Now they have changed that foundational principle for a man who, according to White House officials during his term, called for the execution of people who upset him and who has vowed to exact vengeance on those he now thinks have wronged him. Over the past weekend, Trump shared an image on social media saying that former Representative Liz Cheney (R-WY), who sat on the House Select Committee to Investigate the January 6th Attack on the U.S. Capitol, was guilty of treason and calling for “televised military tribunals” to try her. 

Today, observers illustrated what Trump’s newly declared immunity could mean. Political scientist Norm Ornstein pointed out that Trump could “order his handpicked FBI Director to arrest and jail his political opponents. He can order the IRS to put liens on the property of media companies who criticize him and jail reporters and editors.” Legal analyst Joyce White Vance noted that a president with such broad immunity could order the assassination of Supreme Court justices, and retired military leader Mark Hertling wrote that he was “trying to figure out how a commander can refuse an illegal order from someone who is issuing it as an official act.” 

Asha Rangappa wrote: “According to the Court, a President could literally provide the leader of a hostile adversary with intelligence needed to win a conflict in which we are involved, or even attack or invade the U.S., and not be prosecuted for treason, because negotiating with heads of state is an exclusive Art. II function. In case you were wondering.” Trump is currently under indictment for retaining classified documents. “The Court has handed Trump, if he wins this November, carte blanche to be a ‘dictator on day one,’ and the ability to use every lever of official power at his disposal for his personal ends without any recourse,” Rangappa wrote. “This election is now a clear-cut decision between democracy and autocracy. Vote accordingly.”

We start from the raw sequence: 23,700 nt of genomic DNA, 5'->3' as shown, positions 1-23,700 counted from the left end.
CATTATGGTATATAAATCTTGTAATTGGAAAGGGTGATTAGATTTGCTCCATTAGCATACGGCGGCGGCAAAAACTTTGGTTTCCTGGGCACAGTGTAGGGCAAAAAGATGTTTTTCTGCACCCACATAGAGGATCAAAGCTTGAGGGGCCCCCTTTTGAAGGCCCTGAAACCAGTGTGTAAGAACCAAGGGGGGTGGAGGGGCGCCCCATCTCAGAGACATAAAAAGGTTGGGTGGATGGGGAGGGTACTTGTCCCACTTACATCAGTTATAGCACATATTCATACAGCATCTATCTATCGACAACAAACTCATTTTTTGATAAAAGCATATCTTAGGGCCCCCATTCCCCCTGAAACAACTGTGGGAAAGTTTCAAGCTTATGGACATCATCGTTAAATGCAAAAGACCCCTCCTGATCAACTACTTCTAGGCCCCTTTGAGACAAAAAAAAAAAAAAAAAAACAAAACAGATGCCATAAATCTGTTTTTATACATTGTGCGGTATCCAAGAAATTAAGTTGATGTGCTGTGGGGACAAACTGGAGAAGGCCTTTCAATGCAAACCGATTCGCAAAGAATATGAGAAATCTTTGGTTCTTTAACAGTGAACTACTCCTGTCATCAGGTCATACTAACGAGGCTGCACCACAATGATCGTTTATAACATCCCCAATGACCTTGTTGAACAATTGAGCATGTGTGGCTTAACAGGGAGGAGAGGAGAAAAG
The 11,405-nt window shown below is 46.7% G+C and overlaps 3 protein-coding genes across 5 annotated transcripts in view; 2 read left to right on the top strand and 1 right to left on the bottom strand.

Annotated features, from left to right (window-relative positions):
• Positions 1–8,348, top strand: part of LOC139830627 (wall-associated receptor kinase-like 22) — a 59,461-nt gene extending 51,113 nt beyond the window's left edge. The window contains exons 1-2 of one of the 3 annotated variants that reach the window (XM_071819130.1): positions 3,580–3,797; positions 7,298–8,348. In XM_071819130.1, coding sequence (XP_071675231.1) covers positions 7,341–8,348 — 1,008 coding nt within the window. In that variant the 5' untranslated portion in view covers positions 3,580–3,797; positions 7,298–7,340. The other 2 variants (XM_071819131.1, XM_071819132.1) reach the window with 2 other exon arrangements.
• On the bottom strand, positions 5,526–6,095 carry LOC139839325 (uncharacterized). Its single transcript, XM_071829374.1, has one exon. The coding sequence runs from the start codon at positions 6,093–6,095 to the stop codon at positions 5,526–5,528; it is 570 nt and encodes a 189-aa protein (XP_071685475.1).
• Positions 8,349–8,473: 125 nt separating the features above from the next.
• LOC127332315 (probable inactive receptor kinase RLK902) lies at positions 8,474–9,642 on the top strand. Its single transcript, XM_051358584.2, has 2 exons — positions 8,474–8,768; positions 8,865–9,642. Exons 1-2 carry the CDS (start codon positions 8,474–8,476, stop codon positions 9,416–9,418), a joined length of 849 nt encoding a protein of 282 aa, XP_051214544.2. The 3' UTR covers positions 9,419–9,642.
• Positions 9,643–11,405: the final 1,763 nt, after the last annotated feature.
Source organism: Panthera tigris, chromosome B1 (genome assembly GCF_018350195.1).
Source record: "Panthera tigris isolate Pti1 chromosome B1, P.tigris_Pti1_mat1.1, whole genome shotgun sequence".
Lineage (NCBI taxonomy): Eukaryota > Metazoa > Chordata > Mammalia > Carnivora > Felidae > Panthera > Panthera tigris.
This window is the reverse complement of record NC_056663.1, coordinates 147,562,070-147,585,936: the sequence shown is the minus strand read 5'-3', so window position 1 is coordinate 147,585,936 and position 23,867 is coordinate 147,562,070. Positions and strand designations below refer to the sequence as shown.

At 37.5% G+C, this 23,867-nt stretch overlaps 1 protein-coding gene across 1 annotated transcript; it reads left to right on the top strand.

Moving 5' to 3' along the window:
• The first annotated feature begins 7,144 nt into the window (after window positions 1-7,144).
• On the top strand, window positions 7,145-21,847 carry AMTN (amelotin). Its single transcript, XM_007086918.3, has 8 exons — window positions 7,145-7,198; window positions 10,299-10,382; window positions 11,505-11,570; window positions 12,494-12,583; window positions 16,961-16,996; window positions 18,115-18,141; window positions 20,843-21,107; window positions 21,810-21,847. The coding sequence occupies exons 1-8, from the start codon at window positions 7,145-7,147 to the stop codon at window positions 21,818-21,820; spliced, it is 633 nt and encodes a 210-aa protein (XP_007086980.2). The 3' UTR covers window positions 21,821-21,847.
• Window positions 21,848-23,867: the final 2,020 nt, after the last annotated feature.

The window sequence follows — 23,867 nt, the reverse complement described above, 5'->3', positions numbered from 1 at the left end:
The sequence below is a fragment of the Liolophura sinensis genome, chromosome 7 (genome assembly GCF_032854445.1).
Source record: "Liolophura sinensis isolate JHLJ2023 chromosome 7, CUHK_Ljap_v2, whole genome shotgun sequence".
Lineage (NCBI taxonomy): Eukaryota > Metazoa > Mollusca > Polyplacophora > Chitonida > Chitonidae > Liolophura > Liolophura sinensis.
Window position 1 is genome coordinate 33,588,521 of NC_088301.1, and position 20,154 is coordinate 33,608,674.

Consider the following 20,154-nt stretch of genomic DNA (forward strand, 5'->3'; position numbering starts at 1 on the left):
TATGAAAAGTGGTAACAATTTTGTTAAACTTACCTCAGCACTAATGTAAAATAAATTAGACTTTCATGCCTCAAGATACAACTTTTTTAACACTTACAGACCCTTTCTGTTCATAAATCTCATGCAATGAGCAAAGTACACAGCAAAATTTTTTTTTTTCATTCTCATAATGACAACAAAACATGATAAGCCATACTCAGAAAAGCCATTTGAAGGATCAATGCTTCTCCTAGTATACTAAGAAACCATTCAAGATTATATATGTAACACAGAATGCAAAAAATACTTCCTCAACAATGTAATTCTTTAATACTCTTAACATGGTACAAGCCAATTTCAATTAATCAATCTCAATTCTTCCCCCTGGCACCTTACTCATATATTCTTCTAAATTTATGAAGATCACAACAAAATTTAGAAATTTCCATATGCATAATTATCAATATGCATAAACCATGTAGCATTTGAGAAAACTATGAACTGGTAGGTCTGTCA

Trump’s lawyers are already challenging Trump’s conviction in the election interference case in which a jury found him guilty on 34 counts. Over Trump’s name on social media, a post said the decision was “BRILLIANTLY WRITTEN AND WISE, AND CLEARS THE STENCH FROM THE BIDEN TRIALS AND HOAXES, ALL OF THEM, THAT HAVE BEEN USED AS AN UNFAIR ATTACK ON CROOKED JOE BIDEN’S POLITICAL OPPONENT, ME. MANY OF THESE FAKE CASES WILL NOW DISAPPEAR, OR WITHER INTO OBSCURITY. GOD BLESS AMERICA!”

In a concurring opinion, Justice Clarence Thomas, whose wife was deeply involved in the effort to overturn the 2020 presidential election, also took a shot at the appointment of special counsels to investigate such events. Thomas was not the only Justice whose participation in this decision was likely covered by a requirement that he recuse himself: Alito has publicly expressed support for the attempt to keep Trump in office against the will of voters. Trump appointed three of the other justices granting him immunity—Neil Gorsuch, Brett Kavanaugh, and Amy Coney Barrett—to the court.

In a dissent in which Justices Elena Kagan and Ketanji Brown Jackson concurred, Justice Sonia Sotomayor wrote that because of the majority’s decision, “[t]he relationship between the President and the people he serves has shifted irrevocably. In every use of official power, the President is now a king above the law.”

“Never in the history of our Republic has a President had reason to believe that he would be immune from criminal prosecution if he used the trappings of his office to violate the criminal law. Moving forward, however, all former Presidents will be cloaked in such immunity. If the occupant of that office misuses official power for personal gain, the criminal law that the rest of us must abide will not provide a backstop. With fear for our democracy,” she wrote, “I dissent.” 

Today’s decision destroyed the principle on which this nation was founded, that all people in the United States of America should be equal before the law.

The name of the case is “Donald J. Trump v. United States.”